In the early months of the war, Serb paramilitaries chased the Muslims -- who made up 60 percent of the population -- from the Zvornik area. Over 1,800 people were killed and entire Muslim villages were razed to the ground.
In Divic, the militias came in June 1992 and bussed the women and children to Muslim-controlled areas. The men where taken to detention camps where around one hundred of them were killed. Among the dead was Kapidzic's father.
The pull of the homeland was strong when Kapidzic returned as a young man but relations with the majority Serbs surrounding his community remain strained.
"I grew up in Divic and returning here after the war was a given for me. But nothing will ever be like it was before after what the Serbs did to us," he said.
During the war, the area's abandoned Muslim villages in the area were inhabited by Bosnian Serbs who fled Sarajevo and its surroundings. In Divic, they tore down the old mosque and built an Orthodox church.
When Muslims started to return, the Serbs moved out. The church was taken down and reconstructed in a neighbouring village and a new mosque was erected.
The gleaming white minaret dwarfs Divic's scattering of houses, an increasing number of which are empty most of the year.
Husejn Tuscic was one of a dozen elderly residents gathered in the imposing new mosque for afternoon prayers. Like many here he has no desire to interact with Serbs.
"I have no contact whatsoever with Serbs. It is not worth the trouble," said the 60-year-old, who is still haunted by the year he spent in a Serb detention camp.
But what is killing the village this time is unemployment.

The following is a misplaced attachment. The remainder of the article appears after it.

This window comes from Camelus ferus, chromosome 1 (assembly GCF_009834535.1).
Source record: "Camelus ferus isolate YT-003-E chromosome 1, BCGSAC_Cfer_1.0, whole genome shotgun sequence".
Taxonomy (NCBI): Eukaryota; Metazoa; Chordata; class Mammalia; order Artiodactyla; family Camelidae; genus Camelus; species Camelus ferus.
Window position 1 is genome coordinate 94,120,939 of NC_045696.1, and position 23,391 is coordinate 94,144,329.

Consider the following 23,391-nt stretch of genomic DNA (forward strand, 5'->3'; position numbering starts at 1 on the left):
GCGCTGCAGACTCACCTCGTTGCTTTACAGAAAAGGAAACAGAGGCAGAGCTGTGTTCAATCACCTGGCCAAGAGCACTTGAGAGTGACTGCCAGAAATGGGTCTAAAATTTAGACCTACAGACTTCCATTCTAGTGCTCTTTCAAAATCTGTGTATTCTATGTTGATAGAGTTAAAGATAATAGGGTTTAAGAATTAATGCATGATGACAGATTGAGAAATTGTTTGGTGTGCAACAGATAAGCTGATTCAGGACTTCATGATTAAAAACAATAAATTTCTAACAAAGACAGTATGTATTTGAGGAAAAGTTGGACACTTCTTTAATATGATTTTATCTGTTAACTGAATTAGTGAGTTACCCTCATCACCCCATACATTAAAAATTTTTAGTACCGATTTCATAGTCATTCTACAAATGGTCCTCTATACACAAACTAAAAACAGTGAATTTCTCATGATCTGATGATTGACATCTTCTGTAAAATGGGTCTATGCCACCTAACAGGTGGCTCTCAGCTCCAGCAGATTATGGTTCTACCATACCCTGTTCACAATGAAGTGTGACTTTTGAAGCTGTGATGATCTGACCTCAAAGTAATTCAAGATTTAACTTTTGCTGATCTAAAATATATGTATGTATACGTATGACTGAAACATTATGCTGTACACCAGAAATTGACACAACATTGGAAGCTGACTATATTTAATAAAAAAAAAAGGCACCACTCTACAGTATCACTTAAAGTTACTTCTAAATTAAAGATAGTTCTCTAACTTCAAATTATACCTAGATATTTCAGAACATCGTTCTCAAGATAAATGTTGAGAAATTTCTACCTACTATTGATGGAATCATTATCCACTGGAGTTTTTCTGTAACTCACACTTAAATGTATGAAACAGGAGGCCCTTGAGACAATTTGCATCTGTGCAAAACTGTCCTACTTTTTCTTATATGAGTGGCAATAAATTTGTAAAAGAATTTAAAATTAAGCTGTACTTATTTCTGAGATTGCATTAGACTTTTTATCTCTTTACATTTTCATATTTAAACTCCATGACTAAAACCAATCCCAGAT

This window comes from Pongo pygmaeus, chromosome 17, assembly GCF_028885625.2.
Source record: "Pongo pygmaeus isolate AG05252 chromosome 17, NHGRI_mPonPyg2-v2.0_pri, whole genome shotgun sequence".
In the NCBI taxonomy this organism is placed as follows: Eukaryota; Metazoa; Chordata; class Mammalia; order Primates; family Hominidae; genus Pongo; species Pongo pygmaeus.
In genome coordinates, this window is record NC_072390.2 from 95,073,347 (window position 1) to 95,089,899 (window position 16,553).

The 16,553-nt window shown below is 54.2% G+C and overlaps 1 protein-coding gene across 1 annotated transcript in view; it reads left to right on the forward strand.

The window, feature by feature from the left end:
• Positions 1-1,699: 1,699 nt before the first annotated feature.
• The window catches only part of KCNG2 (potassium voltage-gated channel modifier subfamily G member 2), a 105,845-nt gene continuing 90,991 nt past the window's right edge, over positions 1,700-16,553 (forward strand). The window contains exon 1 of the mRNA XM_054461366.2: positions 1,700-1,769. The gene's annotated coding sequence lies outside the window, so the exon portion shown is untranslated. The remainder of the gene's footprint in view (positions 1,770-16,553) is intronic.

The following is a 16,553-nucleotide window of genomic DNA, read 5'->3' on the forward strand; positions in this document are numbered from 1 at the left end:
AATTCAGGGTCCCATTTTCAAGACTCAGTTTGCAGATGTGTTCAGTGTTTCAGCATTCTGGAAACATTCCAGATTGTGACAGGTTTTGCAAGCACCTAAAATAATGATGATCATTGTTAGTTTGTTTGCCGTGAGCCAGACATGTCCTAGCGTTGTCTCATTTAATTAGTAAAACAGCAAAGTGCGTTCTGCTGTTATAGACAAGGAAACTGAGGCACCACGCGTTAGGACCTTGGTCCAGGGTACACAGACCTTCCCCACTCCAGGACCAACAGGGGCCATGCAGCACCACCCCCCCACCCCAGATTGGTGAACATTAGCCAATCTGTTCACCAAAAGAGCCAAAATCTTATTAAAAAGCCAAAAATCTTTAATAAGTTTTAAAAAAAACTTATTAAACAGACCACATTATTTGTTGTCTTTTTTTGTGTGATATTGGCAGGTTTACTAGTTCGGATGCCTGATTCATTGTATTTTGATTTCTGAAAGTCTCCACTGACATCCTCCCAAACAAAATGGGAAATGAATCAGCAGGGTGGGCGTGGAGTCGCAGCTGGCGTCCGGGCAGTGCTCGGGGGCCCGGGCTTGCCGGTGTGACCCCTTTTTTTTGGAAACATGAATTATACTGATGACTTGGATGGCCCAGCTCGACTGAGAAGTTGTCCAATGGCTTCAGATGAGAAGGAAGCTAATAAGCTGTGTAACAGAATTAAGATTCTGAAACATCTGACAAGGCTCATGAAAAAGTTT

Kapidzic is one of the few inhabitants who has a job -- in a small workshop manufacturing aluminium frames -- but he said several of his friends had already left Divic to seek employment in the Muslim Croat Federation or abroad.
The village's young imam Mehmed Tuhcic said he hoped when the mosque was rebuilt in 2011 it would draw new returnees.
"In the two years since I have been here only one new family returned," he sighed.
In 2007 over 30,000 Muslims out of the pre-war population of 48,100 had returned to Zvornik municipality but in the last five years 13,500 of those returnees have left again, according to Mirhunisa Zukic, who heads a refugee organisation.
"People come back, but find themselves unemployed, and for administrative reasons have no access to social security or healthcare in Republika Srpska," Zukic said.
During the war, some 2.2 million people fled their homes. Now a little over a million of them have returned, according to the Bosnian ministry for refugees. Around 117,000 people are still registered as internally displaced.
"Ethnic cleansing has been very successful," Zukic said.
http://www.sbs.com.au/news/article/1...ages-dying-outSingapore: oppresses Muslims, bans athaan, bans hijab in schools, prevents building of madrassahs or muslim schools, puts limit on the percentage of Muslims allowed in each apartment building, and bans Muslims from joining Singapore's elite military forces. Singapore; Israel's best buddy!